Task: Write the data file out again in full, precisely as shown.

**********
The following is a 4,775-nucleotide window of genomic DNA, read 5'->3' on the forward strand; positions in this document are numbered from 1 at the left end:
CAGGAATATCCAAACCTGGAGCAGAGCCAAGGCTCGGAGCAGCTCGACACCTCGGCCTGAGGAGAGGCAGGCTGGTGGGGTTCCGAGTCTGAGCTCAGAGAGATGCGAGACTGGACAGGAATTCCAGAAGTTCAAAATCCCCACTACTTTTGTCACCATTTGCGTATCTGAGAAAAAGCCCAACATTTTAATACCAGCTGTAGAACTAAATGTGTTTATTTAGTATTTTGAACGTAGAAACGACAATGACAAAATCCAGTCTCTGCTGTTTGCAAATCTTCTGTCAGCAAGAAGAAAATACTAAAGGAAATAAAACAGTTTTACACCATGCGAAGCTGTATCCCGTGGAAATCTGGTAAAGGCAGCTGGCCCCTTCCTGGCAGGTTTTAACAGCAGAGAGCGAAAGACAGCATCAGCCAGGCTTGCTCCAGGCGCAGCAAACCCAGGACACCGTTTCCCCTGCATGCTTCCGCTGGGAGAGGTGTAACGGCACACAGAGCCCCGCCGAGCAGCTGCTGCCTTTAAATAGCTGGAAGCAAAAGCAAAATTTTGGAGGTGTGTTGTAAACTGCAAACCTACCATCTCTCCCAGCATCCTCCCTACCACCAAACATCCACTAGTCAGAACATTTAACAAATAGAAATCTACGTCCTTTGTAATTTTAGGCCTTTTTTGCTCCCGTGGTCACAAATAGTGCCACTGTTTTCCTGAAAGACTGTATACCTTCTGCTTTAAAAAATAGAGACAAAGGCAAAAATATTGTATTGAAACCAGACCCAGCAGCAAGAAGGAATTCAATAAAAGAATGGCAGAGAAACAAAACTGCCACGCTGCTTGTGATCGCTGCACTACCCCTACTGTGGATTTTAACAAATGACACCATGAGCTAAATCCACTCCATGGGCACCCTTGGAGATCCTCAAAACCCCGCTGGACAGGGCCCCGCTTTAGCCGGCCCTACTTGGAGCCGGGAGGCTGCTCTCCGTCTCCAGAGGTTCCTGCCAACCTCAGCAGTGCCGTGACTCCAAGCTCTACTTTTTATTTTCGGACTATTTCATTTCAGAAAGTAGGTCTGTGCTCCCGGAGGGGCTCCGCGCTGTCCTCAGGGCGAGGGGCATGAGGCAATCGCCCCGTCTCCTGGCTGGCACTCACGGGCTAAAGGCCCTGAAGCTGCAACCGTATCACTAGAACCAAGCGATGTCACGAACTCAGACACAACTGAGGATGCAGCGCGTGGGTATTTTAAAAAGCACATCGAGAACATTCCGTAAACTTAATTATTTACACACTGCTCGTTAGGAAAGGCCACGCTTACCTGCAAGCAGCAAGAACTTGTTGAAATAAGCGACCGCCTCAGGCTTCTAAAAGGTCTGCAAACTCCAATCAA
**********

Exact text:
The following is a 4,775-nucleotide window of genomic DNA, read 5'->3' on the forward strand; positions in this document are numbered from 1 at the left end:
CAGGAATATCCAAACCTGGAGCAGAGCCAAGGCTCGGAGCAGCTCGACACCTCGGCCTGAGGAGAGGCAGGCTGGTGGGGTTCCGAGTCTGAGCTCAGAGAGATGCGAGACTGGACAGGAATTCCAGAAGTTCAAAATCCCCACTACTTTTGTCACCATTTGCGTATCTGAGAAAAAGCCCAACATTTTAATACCAGCTGTAGAACTAAATGTGTTTATTTAGTATTTTGAACGTAGAAACGACAATGACAAAATCCAGTCTCTGCTGTTTGCAAATCTTCTGTCAGCAAGAAGAAAATACTAAAGGAAATAAAACAGTTTTACACCATGCGAAGCTGTATCCCGTGGAAATCTGGTAAAGGCAGCTGGCCCCTTCCTGGCAGGTTTTAACAGCAGAGAGCGAAAGACAGCATCAGCCAGGCTTGCTCCAGGCGCAGCAAACCCAGGACACCGTTTCCCCTGCATGCTTCCGCTGGGAGAGGTGTAACGGCACACAGAGCCCCGCCGAGCAGCTGCTGCCTTTAAATAGCTGGAAGCAAAAGCAAAATTTTGGAGGTGTGTTGTAAACTGCAAACCTACCATCTCTCCCAGCATCCTCCCTACCACCAAACATCCACTAGTCAGAACATTTAACAAATAGAAATCTACGTCCTTTGTAATTTTAGGCCTTTTTTGCTCCCGTGGTCACAAATAGTGCCACTGTTTTCCTGAAAGACTGTATACCTTCTGCTTTAAAAAATAGAGACAAAGGCAAAAATATTGTATTGAAACCAGACCCAGCAGCAAGAAGGAATTCAATAAAAGAATGGCAGAGAAACAAAACTGCCACGCTGCTTGTGATCGCTGCACTACCCCTACTGTGGATTTTAACAAATGACACCATGAGCTAAATCCACTCCATGGGCACCCTTGGAGATCCTCAAAACCCCGCTGGACAGGGCCCCGCTTTAGCCGGCCCTACTTGGAGCCGGGAGGCTGCTCTCCGTCTCCAGAGGTTCCTGCCAACCTCAGCAGTGCCGTGACTCCAAGCTCTACTTTTTATTTTCGGACTATTTCATTTCAGAAAGTAGGTCTGTGCTCCCGGAGGGGCTCCGCGCTGTCCTCAGGGCGAGGGGCATGAGGCAATCGCCCCGTCTCCTGGCTGGCACTCACGGGCTAAAGGCCCTGAAGCTGCAACCGTATCACTAGAACCAAGCGATGTCACGAACTCAGACACAACTGAGGATGCAGCGCGTGGGTATTTTAAAAAGCACATCGAGAACATTCCGTAAACTTAATTATTTACACACTGCTCGTTAGGAAAGGCCACGCTTACCTGCAAGCAGCAAGAACTTGTTGAAATAAGCGACCGCCTCAGGCTTCTAAAAGGTCTGCAAACTCCAATCAA